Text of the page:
My 19 yr. old son was hospitalized this year for Rhabdomyolysis after a workout at the gym. He used the same amount of weights as he had in the past. He is 5’7’, 140 pounds. His CPK was >100,000, but returned to normal 4 weeks later. He had an EMG study 4 months later, which showed a “systemic muscle disease; some kind of myopathy.” A month later he had a muscle biopsy, which was sent to two labs, Athena and a large university hospital in our area. A myoglobinuria panel was run with only the Myoadenylate Deaminase being borderline deficient. The stains tests from the other lab had mild results with few polygonal atrophic fibers, rare split fibers and esterase-positive denervated fibers.
His history includes complex partial seizures from age 5 - 12, but has resolved with no further incidents since and on no medication since the age of 12. He also had Tourettes, but is a non-issue now. For a period of 3 years he stopped growing and around the age of 15 received some injections to kick-start puberty. Also, for most of his life we noticed exercise intolerance throughout grade school up though high school. He would have severe headaches afterwards or seizures. His face would be redder than I had ever seen. We had his lungs and heart checked out with normal results. When he plays basketball now, he tolerates it well.
Current office exams reveal normal strength and no muscle weaknes. A cycle exercise test is being ordered and the biopsy is being run under the electron microscope to try and pin down the type of muscle disease. However, his labs didn’t sound like to me there was anything significant. Does his body just needs more time to recover from the Rhabdo and over time the EMG results would return to normal? Since he is functioning well, I just have a hard time believing he has a muscle disease.
If it were your son would you encoursage him to agree to continued testing or would you feel comfortable in taking a wait-and-see approach?
Thanks for using the forum. I am happy to address your questions, and my answer will be based on the information you provided here. Please make sure you recognize that this forum is for educational purposes only, and it does not substitute for a formal office visit with a doctor.
Without the ability to examine and obtain a history, I can not tell you what the exact cause of the symptoms is. However I will try to provide you with some useful information.
I believe your son is getting the appropriate workup for his presentation. A simple gym workout usually would not cause rhabdomyolysis with a CPK that high unless one is very sick and dehydrated at the time. A screen for myopathies is warranted. Ofcourse before considering a primary muscle disease, general labs like thyroid functions tests, electrolyte abnormalities, complete blood count, kidney and liver function tests should be checked. Most likely these have all been checked for your son.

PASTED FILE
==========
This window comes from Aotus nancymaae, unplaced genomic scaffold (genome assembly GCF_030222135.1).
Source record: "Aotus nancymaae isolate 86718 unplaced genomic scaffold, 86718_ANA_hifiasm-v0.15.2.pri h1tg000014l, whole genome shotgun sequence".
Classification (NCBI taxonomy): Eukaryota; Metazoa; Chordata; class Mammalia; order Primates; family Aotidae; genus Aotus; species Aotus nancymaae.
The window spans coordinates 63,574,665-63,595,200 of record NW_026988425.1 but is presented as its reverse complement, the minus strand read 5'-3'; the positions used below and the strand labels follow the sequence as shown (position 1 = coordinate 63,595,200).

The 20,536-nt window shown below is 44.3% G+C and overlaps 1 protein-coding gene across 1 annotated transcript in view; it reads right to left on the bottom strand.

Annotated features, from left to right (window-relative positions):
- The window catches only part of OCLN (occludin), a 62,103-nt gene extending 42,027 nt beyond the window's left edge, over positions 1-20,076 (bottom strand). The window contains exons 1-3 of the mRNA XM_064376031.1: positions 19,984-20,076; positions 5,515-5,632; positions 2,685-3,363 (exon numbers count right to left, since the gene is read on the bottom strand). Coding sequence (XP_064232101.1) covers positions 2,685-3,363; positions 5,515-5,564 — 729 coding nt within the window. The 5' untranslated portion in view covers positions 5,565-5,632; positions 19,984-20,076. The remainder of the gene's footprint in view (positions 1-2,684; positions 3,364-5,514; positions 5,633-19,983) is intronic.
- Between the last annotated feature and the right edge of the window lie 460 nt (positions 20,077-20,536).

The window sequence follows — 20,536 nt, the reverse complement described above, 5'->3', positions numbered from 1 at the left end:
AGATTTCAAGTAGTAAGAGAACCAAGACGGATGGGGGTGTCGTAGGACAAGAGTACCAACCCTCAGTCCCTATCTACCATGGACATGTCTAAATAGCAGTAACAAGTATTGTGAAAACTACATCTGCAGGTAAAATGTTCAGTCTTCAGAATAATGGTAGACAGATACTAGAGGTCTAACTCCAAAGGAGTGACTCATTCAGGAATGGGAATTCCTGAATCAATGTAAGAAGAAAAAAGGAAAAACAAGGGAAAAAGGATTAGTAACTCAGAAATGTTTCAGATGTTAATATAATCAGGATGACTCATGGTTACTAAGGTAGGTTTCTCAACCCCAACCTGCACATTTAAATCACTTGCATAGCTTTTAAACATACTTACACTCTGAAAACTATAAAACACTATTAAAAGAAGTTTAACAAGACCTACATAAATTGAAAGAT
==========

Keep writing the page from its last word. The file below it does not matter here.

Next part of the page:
Myopathies can be inflammatory (associated with pain usually) or non-inflammatory (usually not associated with pain). The next step is EMG and a muscle biopsy which have already been completed for your son and appear to have some abnormalities but no conclusive diagnosis has come out yet it appears from what I gathered from your post. Sometimes if a myopathy is detected very early on, then signs of muscle weakness may be subtle/absent.
My advice would be to followthrough with the testing and my recommendation would be to have a Neuromuscluar specialist involved as they are the experts in this field.
Thank you for this opportunity to answer your questions, I hope you find the information I have provided useful, good luck
Thank you for your reply. The doctor just said the biopsy tests were inconclusive and wanted to run more tests on it. Since he conducted the EMG study himself, the results, as well as his opinion, were discussed afterwards and he said every muscle he tested from his shoulder down to his foot was abnormal, which he said indicated myopathy, a systemic muscle disease. His said he wants to find what it is and doesn't want to stop looking until he gets answers. I respect him for that, but I'm just thinking there may not be a clear answer.
Just an update to say the results from the electron microscope study came in and since they talked to my son, all he remembers was that it was abnormal and something about minicore. We won't be seeing the doctor until Nov., so a full explanation of the report won't be until then. But what little I was able to read up on doesn't sound anything like the symptoms of my son, nor did he present with symptoms as a baby. He goes for max cycle testing and ischemic forearm testing in a couple of weeks. I really hope there is a clear answer out there. Every test performed since his episode of Rhabdo has been abnormal, but no definitive diagnosis.
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